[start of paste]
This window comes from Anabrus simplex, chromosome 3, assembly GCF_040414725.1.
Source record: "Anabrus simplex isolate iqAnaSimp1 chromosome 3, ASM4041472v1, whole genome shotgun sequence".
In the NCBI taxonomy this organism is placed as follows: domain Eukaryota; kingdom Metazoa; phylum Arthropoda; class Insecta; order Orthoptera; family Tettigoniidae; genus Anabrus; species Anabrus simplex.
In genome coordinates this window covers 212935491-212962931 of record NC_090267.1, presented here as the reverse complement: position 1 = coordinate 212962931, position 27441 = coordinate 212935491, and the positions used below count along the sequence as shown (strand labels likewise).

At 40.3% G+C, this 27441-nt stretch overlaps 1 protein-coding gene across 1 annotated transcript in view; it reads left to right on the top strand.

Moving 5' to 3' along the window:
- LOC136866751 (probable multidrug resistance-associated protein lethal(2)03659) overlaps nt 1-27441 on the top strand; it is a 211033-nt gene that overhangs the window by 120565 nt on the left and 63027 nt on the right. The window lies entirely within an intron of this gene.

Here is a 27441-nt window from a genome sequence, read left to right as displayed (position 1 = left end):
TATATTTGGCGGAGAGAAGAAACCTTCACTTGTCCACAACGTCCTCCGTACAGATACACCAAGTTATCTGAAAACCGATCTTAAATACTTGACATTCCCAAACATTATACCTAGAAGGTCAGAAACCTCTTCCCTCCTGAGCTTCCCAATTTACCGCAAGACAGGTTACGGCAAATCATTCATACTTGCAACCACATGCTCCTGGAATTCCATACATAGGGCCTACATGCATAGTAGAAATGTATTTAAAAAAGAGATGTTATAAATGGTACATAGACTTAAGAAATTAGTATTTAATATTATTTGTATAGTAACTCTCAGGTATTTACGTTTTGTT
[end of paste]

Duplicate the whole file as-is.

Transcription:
This window comes from Anabrus simplex, chromosome 3, assembly GCF_040414725.1.
Source record: "Anabrus simplex isolate iqAnaSimp1 chromosome 3, ASM4041472v1, whole genome shotgun sequence".
In the NCBI taxonomy this organism is placed as follows: domain Eukaryota; kingdom Metazoa; phylum Arthropoda; class Insecta; order Orthoptera; family Tettigoniidae; genus Anabrus; species Anabrus simplex.
In genome coordinates this window covers 212935491-212962931 of record NC_090267.1, presented here as the reverse complement: position 1 = coordinate 212962931, position 27441 = coordinate 212935491, and the positions used below count along the sequence as shown (strand labels likewise).

At 40.3% G+C, this 27441-nt stretch overlaps 1 protein-coding gene across 1 annotated transcript in view; it reads left to right on the top strand.

Moving 5' to 3' along the window:
- LOC136866751 (probable multidrug resistance-associated protein lethal(2)03659) overlaps nt 1-27441 on the top strand; it is a 211033-nt gene that overhangs the window by 120565 nt on the left and 63027 nt on the right. The window lies entirely within an intron of this gene.

Here is a 27441-nt window from a genome sequence, read left to right as displayed (position 1 = left end):
TATATTTGGCGGAGAGAAGAAACCTTCACTTGTCCACAACGTCCTCCGTACAGATACACCAAGTTATCTGAAAACCGATCTTAAATACTTGACATTCCCAAACATTATACCTAGAAGGTCAGAAACCTCTTCCCTCCTGAGCTTCCCAATTTACCGCAAGACAGGTTACGGCAAATCATTCATACTTGCAACCACATGCTCCTGGAATTCCATACATAGGGCCTACATGCATAGTAGAAATGTATTTAAAAAAGAGATGTTATAAATGGTACATAGACTTAAGAAATTAGTATTTAATATTATTTGTATAGTAACTCTCAGGTATTTACGTTTTGTT